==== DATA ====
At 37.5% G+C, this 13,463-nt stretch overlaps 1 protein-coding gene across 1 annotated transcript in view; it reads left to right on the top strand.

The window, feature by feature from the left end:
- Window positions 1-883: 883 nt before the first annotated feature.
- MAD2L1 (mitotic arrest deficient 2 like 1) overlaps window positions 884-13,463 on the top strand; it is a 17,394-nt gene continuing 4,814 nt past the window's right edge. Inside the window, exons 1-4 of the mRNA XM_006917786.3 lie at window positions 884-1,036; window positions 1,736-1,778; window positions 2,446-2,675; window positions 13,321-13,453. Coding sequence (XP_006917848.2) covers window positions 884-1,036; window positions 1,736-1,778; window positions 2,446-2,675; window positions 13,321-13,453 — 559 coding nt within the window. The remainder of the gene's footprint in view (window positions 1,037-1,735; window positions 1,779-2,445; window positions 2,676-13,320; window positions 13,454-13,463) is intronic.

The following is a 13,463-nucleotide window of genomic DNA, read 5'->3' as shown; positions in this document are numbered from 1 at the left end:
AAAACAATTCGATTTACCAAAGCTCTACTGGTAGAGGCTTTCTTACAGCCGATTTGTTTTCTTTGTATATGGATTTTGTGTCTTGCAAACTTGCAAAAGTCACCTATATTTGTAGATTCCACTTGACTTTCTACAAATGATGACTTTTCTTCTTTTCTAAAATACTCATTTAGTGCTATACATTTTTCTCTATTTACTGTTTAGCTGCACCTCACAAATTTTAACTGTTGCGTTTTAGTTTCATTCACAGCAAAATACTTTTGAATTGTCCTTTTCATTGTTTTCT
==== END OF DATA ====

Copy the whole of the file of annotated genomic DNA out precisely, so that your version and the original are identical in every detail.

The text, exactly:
At 37.5% G+C, this 13,463-nt stretch overlaps 1 protein-coding gene across 1 annotated transcript in view; it reads left to right on the top strand.

The window, feature by feature from the left end:
- Window positions 1-883: 883 nt before the first annotated feature.
- MAD2L1 (mitotic arrest deficient 2 like 1) overlaps window positions 884-13,463 on the top strand; it is a 17,394-nt gene continuing 4,814 nt past the window's right edge. Inside the window, exons 1-4 of the mRNA XM_006917786.3 lie at window positions 884-1,036; window positions 1,736-1,778; window positions 2,446-2,675; window positions 13,321-13,453. Coding sequence (XP_006917848.2) covers window positions 884-1,036; window positions 1,736-1,778; window positions 2,446-2,675; window positions 13,321-13,453 — 559 coding nt within the window. The remainder of the gene's footprint in view (window positions 1,037-1,735; window positions 1,779-2,445; window positions 2,676-13,320; window positions 13,454-13,463) is intronic.

The following is a 13,463-nucleotide window of genomic DNA, read 5'->3' as shown; positions in this document are numbered from 1 at the left end:
AAAACAATTCGATTTACCAAAGCTCTACTGGTAGAGGCTTTCTTACAGCCGATTTGTTTTCTTTGTATATGGATTTTGTGTCTTGCAAACTTGCAAAAGTCACCTATATTTGTAGATTCCACTTGACTTTCTACAAATGATGACTTTTCTTCTTTTCTAAAATACTCATTTAGTGCTATACATTTTTCTCTATTTACTGTTTAGCTGCACCTCACAAATTTTAACTGTTGCGTTTTAGTTTCATTCACAGCAAAATACTTTTGAATTGTCCTTTTCATTGTTTTCT